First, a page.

Art

The Art of Liberation in a Utopian Nicaraguan Community

The Dream of Solentiname exhibition uses the Solentiname experiment as a case study to explore the confluence of aesthetics and politics in Central America during the revolutions of the late twentieth century.

Mariita Guevara, “Jesus Expels the Merchants from the Temple (Jesús expulsa a los mercaderes del templo)” (1981) oil on canvas (courtesy of Hermann Schulz)

In 1965, the Nicaraguan priest, poet, and activist Ernesto Cardenal (born 1925) established an alternative religious community on the Solentiname archipelago, in the south of Lake Nicaragua. Cardenal’s utopian experiment, an artists’ colony based on Christian liberation theology — a movement informed by Christianity that spread in Latin America during the late twentieth century— was formed with the local peasants. The colony aspired to social equality and communal sharing, while opposing American imperialism and Anastasio Somoza Debayle’s abusive dictatorship. The remarkable exhibition Dream of Solentiname, curated by Pablo León de la Barra at 80 Washington Square East Gallery, New York University, uses the Solentiname experiment as a case study to explore the confluence of aesthetics and politics in Central America during the revolutions of the late twentieth century. The exhibition, the result of de la Barra’s exhaustive research, also considers the impact of the political struggles in the region on the work of international artists and intellectuals such as New York–based collective Group Material, American photographer Susan Meiselas, and Argentine writer Julio Cortázar.

Cardenal, a former Catholic priest turned Marxist, who studied in the Abbey of Gethsemani in Kentucky with the poet, activist, and Trappist monk Thomas Merton, founded Solentiname on the principles of liberation theology. The movement asserts that God is closer to the poor and oppressed and that Christians should be chiefly concerned with the redemptive process of social and political liberation for those victimized by inequality. According to Cardenal, this liberation may only be obtained through socialism, which can offer a fair redistribution of wealth and allow the poor to share the means of production with colonialist elites. This socialism stance necessitated embracing the anti-imperialist ideals of the Sandinista National Liberation Front (Frente Sandinista de Liberación Nacional, FSLN), the revolutionary group that in the ‘60s and ‘70s had struggled to overthrow the long-lasting Somoza regime.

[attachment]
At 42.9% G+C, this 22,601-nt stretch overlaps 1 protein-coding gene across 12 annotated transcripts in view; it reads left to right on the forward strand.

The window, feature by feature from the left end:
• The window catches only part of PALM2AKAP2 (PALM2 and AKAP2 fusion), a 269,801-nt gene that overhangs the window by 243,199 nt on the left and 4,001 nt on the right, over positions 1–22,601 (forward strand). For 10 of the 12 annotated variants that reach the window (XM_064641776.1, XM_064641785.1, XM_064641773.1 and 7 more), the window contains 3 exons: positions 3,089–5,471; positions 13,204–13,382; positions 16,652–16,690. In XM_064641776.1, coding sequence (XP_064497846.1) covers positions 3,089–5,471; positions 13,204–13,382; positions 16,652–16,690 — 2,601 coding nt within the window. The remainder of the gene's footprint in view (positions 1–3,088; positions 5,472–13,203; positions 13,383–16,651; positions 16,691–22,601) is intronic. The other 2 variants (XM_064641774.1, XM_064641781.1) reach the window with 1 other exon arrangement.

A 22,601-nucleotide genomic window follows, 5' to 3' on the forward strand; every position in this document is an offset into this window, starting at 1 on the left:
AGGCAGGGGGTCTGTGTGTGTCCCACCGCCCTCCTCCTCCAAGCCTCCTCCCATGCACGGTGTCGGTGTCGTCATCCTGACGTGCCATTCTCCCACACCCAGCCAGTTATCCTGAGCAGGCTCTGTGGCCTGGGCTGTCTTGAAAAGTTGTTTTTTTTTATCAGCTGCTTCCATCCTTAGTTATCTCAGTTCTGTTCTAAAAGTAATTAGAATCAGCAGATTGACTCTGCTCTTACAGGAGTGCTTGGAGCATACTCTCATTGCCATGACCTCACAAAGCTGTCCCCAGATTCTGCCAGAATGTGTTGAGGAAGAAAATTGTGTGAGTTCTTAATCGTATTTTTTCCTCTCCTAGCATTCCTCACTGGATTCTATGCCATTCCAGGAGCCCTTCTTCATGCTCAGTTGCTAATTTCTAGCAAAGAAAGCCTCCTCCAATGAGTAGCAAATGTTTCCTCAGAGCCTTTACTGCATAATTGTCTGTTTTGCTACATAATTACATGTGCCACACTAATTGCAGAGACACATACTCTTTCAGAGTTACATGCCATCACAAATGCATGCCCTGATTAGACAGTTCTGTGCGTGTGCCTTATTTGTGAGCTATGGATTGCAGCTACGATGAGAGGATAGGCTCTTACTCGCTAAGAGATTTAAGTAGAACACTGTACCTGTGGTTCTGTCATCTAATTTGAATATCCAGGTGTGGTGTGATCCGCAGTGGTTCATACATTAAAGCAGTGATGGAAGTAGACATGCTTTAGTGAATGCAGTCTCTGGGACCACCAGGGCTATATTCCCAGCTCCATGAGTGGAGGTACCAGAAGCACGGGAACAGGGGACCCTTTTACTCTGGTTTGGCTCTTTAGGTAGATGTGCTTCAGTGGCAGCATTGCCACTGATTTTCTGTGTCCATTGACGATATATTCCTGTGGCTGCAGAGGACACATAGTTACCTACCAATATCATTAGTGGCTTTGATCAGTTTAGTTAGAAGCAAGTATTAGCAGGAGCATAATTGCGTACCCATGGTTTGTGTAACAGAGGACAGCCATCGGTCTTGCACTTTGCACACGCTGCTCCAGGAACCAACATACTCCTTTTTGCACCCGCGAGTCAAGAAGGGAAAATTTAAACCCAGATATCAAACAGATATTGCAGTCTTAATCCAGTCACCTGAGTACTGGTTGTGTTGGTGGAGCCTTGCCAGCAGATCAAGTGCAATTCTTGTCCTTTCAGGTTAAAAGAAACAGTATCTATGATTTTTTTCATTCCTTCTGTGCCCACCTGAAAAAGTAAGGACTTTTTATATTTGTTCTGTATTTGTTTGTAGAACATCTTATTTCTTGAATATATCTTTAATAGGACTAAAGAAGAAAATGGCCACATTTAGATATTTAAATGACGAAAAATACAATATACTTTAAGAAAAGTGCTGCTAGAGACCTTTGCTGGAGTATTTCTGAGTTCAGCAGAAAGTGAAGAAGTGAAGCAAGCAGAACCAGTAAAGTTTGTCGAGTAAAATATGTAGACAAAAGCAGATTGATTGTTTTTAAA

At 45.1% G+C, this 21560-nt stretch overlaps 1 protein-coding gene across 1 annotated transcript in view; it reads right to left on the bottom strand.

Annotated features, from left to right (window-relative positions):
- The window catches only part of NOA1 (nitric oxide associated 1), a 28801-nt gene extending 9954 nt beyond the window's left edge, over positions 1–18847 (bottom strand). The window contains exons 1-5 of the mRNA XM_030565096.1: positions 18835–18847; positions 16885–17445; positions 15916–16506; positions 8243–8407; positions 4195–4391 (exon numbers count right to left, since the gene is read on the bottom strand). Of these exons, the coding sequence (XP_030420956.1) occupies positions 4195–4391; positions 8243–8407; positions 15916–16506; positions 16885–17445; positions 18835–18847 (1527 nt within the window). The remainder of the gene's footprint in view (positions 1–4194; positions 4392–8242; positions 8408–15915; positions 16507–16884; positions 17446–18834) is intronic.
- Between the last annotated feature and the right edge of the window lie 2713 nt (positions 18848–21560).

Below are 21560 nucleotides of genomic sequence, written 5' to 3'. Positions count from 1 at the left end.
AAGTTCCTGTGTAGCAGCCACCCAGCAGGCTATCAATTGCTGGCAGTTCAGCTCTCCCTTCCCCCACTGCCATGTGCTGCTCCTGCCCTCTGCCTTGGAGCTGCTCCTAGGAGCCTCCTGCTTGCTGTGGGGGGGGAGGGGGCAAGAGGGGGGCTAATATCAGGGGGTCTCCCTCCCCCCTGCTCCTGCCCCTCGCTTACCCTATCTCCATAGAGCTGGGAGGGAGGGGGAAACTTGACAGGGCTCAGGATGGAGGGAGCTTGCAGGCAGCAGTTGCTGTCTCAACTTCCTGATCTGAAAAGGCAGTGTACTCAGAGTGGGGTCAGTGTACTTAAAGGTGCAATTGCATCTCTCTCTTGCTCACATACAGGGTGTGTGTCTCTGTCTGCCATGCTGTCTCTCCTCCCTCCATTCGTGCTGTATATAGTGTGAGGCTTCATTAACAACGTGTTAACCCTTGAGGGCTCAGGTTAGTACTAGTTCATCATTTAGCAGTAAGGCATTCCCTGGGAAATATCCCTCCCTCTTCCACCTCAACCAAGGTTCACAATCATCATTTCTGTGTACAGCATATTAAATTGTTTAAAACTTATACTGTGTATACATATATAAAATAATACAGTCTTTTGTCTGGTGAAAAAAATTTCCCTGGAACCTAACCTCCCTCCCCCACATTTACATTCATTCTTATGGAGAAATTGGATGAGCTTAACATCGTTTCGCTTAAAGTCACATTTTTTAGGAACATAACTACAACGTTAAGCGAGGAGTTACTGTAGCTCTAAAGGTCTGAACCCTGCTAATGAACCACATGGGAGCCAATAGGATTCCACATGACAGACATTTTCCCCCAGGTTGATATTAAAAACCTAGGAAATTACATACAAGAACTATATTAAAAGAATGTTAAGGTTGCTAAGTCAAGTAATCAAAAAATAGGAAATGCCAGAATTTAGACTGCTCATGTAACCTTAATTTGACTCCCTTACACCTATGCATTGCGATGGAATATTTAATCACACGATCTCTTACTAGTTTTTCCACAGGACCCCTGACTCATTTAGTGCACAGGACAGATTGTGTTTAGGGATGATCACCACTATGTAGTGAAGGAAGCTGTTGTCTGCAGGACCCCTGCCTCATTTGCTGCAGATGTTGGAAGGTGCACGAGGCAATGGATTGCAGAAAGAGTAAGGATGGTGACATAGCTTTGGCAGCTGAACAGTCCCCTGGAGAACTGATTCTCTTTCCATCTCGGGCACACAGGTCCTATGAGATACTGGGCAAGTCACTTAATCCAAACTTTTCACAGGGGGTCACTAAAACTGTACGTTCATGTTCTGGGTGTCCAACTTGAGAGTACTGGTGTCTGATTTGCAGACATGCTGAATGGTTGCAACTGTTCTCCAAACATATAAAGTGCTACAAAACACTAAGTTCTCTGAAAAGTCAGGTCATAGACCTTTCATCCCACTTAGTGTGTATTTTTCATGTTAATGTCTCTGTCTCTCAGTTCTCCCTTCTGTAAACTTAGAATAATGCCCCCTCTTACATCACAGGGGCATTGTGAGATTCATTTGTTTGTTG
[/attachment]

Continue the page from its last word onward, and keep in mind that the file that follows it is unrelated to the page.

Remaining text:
Cardenal’s revolutionary religious preaching rapidly became popular with the peasants who felt politically included by his interpretation of the Gospel. The unorthodox mass Cardenal held at the Solentiname chapel incorporated group readings and open discussions of the Bible, allowing participants to take part in interpretation of the sacred text — a practice that subverted the idea of the priest as the sole valid interpreter of the word of God. The chapel was conceived as a multipurpose structure that served both as a religious space and a community center. Dream of Solentiname includes a re-creation of the Solentiname chapel, made out of wood by Marcos Agudelo, the architect who worked on the renovation of the original chapel. Two video monitors installed within the structure show documentary footage of Solentiname and an interview with Cardenal, and a photomural conveys the tropical nature of the island, which seems to provide an ideal context for Solentiname’s utopian dream. Entering this installation, the viewer symbolically experiences the political activation of the consecrated space.

Church of Our Lady of Solentiname (Iglesia Nuestra Señora de Solentiname), 1974 (courtesy Marcos Agudelo)

Cardenal also encouraged creative community activities at the chapel, including poetry, music, and especially painting. Painter Róger Pérez de la Rocha conducted a series of workshops with the peasants, who produced a distinct style of Primitivist painting, examples of which are displayed in the exhibition. The paintings depict biblical events transposed onto the reality of Solentiname, connecting Christ’s suffering with the community’s struggles — violence, torture, and censorship — during the dictatorship. The painting “Jesus Expels the Merchants from the Temple” (1981) by Mariita Guevara depicts the revolutionary peasants expelling the counterrevolutionaries from the interior of the Solentiname church. “The Beheading of John the Baptist” (1981) by Esperanza Guevara shows Jesus Christ alongside peasants and figures from the revolution, such as Cardenal and the leader César Augusto Sandino, who used guerrilla tactics against the U.S. Marines to force them to leave in 1933 after the U.S. had begun occupying Nicaragua in 1912. The painting “Jesus in Front of Pilatus” (1984) by Pablo Mayorga also represents Jesus Christ as a peasant, while Pontius Pilate is portrayed as Anastasio Somoza Debayle, the de facto ruler of the country from 1967 to 1979 and the last member of a dynasty that had been in power since 1936. These paintings were conceived as easily understood allegories and thus serve as agitprop for the Sandinista revolution.